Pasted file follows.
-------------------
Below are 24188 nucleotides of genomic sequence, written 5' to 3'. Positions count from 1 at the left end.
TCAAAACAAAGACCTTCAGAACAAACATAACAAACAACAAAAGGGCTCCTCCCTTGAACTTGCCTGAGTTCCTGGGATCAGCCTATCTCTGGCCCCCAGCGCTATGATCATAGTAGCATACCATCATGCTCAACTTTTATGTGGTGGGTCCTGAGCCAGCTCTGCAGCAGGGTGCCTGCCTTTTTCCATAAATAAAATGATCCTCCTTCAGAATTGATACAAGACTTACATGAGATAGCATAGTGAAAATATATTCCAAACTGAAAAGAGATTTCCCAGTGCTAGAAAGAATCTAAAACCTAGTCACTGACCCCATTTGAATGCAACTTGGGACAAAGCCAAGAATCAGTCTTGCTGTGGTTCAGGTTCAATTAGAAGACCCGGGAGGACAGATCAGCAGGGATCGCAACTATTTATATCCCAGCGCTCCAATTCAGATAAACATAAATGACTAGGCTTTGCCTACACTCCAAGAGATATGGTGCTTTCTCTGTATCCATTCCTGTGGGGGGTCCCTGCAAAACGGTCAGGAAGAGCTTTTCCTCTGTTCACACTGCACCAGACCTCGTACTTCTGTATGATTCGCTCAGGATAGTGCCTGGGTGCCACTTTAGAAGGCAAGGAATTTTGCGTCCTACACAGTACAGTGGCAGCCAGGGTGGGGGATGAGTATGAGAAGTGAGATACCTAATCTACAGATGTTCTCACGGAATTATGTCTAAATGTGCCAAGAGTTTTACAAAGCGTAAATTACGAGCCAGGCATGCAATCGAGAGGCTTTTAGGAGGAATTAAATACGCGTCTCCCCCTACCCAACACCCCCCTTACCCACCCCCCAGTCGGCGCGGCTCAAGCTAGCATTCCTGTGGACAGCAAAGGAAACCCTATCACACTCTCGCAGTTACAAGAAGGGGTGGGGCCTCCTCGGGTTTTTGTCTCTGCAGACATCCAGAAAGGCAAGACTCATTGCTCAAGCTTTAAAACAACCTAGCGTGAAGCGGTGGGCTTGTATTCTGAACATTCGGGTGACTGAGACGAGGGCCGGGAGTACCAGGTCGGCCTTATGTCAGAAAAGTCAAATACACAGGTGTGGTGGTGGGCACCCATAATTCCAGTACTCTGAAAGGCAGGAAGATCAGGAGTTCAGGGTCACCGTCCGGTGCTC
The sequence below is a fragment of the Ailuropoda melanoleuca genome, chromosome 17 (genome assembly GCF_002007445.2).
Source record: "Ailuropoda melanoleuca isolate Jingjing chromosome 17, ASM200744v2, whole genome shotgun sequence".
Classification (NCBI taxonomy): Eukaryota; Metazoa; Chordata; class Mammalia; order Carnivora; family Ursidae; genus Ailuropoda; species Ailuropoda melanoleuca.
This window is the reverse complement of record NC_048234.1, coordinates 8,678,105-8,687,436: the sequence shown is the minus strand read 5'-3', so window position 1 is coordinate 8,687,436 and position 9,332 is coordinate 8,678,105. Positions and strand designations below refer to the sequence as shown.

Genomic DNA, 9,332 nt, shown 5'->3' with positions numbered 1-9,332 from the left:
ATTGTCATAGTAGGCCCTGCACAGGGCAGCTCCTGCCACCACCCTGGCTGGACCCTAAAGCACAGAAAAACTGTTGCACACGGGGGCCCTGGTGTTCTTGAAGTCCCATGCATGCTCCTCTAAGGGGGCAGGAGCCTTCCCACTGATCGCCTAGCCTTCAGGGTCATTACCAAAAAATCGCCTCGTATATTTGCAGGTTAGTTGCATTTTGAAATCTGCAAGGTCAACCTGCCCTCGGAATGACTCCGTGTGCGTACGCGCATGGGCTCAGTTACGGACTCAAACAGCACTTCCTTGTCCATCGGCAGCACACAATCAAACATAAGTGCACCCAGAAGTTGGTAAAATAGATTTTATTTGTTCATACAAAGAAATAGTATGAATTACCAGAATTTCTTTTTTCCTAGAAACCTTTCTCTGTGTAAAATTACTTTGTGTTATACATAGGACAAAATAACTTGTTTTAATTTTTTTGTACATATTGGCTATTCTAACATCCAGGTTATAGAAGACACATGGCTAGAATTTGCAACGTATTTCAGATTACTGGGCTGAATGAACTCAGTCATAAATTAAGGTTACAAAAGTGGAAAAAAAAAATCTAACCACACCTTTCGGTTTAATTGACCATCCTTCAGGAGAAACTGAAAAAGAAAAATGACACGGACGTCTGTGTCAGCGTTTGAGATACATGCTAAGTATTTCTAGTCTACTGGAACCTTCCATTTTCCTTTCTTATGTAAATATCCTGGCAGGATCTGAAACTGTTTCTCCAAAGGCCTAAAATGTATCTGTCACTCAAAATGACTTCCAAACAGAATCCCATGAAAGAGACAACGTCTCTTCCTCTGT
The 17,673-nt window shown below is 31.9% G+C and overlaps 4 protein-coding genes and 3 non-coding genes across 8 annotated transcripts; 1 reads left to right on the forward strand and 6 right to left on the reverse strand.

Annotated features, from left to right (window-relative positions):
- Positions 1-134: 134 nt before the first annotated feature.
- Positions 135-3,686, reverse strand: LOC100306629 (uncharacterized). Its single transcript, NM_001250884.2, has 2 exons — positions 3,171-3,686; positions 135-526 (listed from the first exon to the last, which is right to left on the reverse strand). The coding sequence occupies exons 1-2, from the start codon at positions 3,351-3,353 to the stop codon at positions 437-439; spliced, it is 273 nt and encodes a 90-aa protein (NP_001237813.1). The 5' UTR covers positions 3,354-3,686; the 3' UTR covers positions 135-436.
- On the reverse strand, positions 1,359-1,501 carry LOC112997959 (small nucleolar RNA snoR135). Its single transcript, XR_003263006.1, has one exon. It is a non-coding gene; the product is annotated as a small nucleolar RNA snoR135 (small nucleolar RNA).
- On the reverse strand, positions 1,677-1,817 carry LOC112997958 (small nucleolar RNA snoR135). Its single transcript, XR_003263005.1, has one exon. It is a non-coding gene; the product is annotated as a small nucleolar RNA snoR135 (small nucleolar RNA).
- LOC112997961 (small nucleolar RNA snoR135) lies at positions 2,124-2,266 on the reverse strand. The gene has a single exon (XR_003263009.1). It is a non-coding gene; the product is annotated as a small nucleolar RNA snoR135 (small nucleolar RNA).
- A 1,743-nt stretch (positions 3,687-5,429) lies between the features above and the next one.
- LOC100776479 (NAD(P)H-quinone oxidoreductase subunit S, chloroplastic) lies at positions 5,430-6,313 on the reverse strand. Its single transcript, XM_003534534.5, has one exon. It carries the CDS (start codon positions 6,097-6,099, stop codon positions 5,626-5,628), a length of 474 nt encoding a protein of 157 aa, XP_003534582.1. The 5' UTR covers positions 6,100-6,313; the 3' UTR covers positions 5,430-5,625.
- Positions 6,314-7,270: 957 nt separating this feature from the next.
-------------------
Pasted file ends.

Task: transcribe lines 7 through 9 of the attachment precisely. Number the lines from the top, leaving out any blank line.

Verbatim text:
Genomic DNA, 9,332 nt, shown 5'->3' with positions numbered 1-9,332 from the left:
ATTGTCATAGTAGGCCCTGCACAGGGCAGCTCCTGCCACCACCCTGGCTGGACCCTAAAGCACAGAAAAACTGTTGCACACGGGGGCCCTGGTGTTCTTGAAGTCCCATGCATGCTCCTCTAAGGGGGCAGGAGCCTTCCCACTGATCGCCTAGCCTTCAGGGTCATTACCAAAAAATCGCCTCGTATATTTGCAGGTTAGTTGCATTTTGAAATCTGCAAGGTCAACCTGCCCTCGGAATGACTCCGTGTGCGTACGCGCATGGGCTCAGTTACGGACTCAAACAGCACTTCCTTGTCCATCGGCAGCACACAATCAAACATAAGTGCACCCAGAAGTTGGTAAAATAGATTTTATTTGTTCATACAAAGAAATAGTATGAATTACCAGAATTTCTTTTTTCCTAGAAACCTTTCTCTGTGTAAAATTACTTTGTGTTATACATAGGACAAAATAACTTGTTTTAATTTTTTTGTACATATTGGCTATTCTAACATCCAGGTTATAGAAGACACATGGCTAGAATTTGCAACGTATTTCAGATTACTGGGCTGAATGAACTCAGTCATAAATTAAGGTTACAAAAGTGGAAAAAAAAAATCTAACCACACCTTTCGGTTTAATTGACCATCCTTCAGGAGAAACTGAAAAAGAAAAATGACACGGACGTCTGTGTCAGCGTTTGAGATACATGCTAAGTATTTCTAGTCTACTGGAACCTTCCATTTTCCTTTCTTATGTAAATATCCTGGCAGGATCTGAAACTGTTTCTCCAAAGGCCTAAAATGTATCTGTCACTCAAAATGACTTCCAAACAGAATCCCATGAAAGAGACAACGTCTCTTCCTCTGT
The 17,673-nt window shown below is 31.9% G+C and overlaps 4 protein-coding genes and 3 non-coding genes across 8 annotated transcripts; 1 reads left to right on the forward strand and 6 right to left on the reverse strand.